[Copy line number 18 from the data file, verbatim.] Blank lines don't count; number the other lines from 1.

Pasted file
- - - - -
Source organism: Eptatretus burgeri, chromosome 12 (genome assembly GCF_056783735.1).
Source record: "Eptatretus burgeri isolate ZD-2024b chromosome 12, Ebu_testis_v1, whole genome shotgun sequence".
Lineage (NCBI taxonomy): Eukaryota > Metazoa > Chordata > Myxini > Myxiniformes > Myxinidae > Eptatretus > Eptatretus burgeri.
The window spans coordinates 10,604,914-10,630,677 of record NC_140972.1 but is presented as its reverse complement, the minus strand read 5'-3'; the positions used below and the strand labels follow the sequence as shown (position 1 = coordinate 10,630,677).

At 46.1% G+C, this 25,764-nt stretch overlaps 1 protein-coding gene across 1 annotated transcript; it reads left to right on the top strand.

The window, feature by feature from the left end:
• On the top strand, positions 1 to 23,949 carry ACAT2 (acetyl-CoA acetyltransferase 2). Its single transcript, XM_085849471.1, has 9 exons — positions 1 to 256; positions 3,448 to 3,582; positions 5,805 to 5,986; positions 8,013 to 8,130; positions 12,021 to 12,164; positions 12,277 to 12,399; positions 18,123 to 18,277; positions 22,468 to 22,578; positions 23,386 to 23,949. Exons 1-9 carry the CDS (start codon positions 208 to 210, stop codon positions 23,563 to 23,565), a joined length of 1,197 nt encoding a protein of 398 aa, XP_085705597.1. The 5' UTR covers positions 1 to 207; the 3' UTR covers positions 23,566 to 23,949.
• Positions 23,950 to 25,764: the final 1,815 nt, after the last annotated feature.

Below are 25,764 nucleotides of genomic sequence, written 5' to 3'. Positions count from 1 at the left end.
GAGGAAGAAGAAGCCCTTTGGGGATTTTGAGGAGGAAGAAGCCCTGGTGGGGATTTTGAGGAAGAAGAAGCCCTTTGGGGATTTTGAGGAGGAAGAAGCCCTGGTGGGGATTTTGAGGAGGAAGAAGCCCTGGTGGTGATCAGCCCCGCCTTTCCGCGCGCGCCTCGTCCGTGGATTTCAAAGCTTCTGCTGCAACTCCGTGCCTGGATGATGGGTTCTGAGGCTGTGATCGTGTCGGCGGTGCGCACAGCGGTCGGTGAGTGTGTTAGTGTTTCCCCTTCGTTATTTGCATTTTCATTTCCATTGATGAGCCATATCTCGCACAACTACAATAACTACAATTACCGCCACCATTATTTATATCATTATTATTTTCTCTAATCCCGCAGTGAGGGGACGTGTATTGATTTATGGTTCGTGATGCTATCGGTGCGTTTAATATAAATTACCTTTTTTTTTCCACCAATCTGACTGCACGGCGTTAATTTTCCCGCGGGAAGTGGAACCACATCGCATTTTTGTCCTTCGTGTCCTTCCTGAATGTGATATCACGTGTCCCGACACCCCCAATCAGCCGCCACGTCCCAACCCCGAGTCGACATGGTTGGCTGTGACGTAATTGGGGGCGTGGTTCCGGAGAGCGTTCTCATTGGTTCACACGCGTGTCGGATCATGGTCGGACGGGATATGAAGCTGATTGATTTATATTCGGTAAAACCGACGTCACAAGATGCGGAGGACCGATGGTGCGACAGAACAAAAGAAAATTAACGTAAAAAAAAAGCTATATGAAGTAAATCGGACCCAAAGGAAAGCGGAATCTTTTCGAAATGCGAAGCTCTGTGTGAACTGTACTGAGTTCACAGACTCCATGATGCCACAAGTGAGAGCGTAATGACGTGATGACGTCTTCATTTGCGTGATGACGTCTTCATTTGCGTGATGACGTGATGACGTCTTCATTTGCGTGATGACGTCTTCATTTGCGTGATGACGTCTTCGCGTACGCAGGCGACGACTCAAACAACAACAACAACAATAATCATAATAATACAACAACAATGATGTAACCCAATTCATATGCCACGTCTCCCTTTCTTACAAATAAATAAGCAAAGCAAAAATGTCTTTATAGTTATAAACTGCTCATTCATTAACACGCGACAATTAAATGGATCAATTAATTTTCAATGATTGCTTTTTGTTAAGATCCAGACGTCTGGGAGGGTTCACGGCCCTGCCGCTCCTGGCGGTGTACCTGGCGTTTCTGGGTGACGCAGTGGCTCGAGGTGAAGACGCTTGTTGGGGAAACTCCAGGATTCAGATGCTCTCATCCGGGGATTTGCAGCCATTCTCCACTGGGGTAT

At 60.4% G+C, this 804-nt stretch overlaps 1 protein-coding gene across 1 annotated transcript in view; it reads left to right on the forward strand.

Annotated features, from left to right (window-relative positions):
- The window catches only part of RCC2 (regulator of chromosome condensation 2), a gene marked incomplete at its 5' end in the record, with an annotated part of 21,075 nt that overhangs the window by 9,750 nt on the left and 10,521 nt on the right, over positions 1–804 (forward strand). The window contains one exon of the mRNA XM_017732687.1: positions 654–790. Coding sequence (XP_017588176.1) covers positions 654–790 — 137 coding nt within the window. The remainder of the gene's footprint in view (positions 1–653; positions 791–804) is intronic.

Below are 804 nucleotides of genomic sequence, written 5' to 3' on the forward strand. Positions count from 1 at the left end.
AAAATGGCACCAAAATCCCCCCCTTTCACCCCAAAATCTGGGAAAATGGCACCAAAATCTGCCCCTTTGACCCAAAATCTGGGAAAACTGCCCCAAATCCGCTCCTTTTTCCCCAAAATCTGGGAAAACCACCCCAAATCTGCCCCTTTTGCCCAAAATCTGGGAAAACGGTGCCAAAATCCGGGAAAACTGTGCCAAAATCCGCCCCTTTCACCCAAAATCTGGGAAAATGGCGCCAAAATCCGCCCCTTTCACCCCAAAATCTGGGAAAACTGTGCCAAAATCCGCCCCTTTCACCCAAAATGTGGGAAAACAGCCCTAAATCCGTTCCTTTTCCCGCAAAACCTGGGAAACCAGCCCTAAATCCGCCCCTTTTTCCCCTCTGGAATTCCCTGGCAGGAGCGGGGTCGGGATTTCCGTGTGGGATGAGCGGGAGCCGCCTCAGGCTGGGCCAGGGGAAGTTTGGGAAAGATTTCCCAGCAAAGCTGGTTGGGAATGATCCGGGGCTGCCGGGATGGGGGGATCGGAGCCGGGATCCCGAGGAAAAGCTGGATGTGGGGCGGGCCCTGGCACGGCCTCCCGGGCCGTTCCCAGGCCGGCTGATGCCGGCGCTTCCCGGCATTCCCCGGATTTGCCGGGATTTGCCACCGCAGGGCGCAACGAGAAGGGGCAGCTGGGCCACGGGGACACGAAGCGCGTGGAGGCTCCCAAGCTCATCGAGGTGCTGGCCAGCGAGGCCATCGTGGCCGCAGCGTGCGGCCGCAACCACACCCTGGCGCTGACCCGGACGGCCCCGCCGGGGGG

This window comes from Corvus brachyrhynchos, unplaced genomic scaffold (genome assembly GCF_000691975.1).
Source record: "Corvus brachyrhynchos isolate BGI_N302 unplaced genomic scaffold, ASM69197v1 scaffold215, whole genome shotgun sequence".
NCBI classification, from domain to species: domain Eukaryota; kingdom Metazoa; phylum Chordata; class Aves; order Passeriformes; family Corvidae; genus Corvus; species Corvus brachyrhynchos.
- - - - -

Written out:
NCBI classification, from domain to species: domain Eukaryota; kingdom Metazoa; phylum Chordata; class Aves; order Passeriformes; family Corvidae; genus Corvus; species Corvus brachyrhynchos.